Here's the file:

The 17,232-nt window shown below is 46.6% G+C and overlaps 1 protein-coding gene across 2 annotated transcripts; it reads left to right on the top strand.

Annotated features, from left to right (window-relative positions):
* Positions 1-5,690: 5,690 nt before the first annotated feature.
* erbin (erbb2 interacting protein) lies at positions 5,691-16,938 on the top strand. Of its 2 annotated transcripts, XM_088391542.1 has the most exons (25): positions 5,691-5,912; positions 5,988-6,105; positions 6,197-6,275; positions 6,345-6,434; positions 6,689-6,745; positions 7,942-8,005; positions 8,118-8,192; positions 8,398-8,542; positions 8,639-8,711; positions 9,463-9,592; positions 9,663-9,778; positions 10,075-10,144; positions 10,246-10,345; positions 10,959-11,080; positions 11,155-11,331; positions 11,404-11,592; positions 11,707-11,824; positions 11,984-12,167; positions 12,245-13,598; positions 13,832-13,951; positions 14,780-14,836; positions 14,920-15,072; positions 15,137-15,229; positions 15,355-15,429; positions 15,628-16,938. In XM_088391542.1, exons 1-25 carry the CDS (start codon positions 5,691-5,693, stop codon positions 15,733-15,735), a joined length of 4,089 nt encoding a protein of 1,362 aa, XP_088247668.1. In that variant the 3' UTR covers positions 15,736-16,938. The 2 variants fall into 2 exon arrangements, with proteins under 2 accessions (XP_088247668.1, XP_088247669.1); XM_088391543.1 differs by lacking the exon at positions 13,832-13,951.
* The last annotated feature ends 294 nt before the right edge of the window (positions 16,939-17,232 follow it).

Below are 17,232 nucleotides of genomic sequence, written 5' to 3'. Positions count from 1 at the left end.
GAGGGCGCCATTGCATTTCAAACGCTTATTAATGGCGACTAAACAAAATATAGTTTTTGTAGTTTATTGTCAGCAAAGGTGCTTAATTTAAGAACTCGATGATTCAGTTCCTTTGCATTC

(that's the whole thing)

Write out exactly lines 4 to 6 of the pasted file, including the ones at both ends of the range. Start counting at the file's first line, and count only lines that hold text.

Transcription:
* erbin (erbb2 interacting protein) lies at positions 5,691-16,938 on the top strand. Of its 2 annotated transcripts, XM_088391542.1 has the most exons (25): positions 5,691-5,912; positions 5,988-6,105; positions 6,197-6,275; positions 6,345-6,434; positions 6,689-6,745; positions 7,942-8,005; positions 8,118-8,192; positions 8,398-8,542; positions 8,639-8,711; positions 9,463-9,592; positions 9,663-9,778; positions 10,075-10,144; positions 10,246-10,345; positions 10,959-11,080; positions 11,155-11,331; positions 11,404-11,592; positions 11,707-11,824; positions 11,984-12,167; positions 12,245-13,598; positions 13,832-13,951; positions 14,780-14,836; positions 14,920-15,072; positions 15,137-15,229; positions 15,355-15,429; positions 15,628-16,938. In XM_088391542.1, exons 1-25 carry the CDS (start codon positions 5,691-5,693, stop codon positions 15,733-15,735), a joined length of 4,089 nt encoding a protein of 1,362 aa, XP_088247668.1. In that variant the 3' UTR covers positions 15,736-16,938. The 2 variants fall into 2 exon arrangements, with proteins under 2 accessions (XP_088247668.1, XP_088247669.1); XM_088391543.1 differs by lacking the exon at positions 13,832-13,951.
* The last annotated feature ends 294 nt before the right edge of the window (positions 16,939-17,232 follow it).

Below are 17,232 nucleotides of genomic sequence, written 5' to 3'. Positions count from 1 at the left end.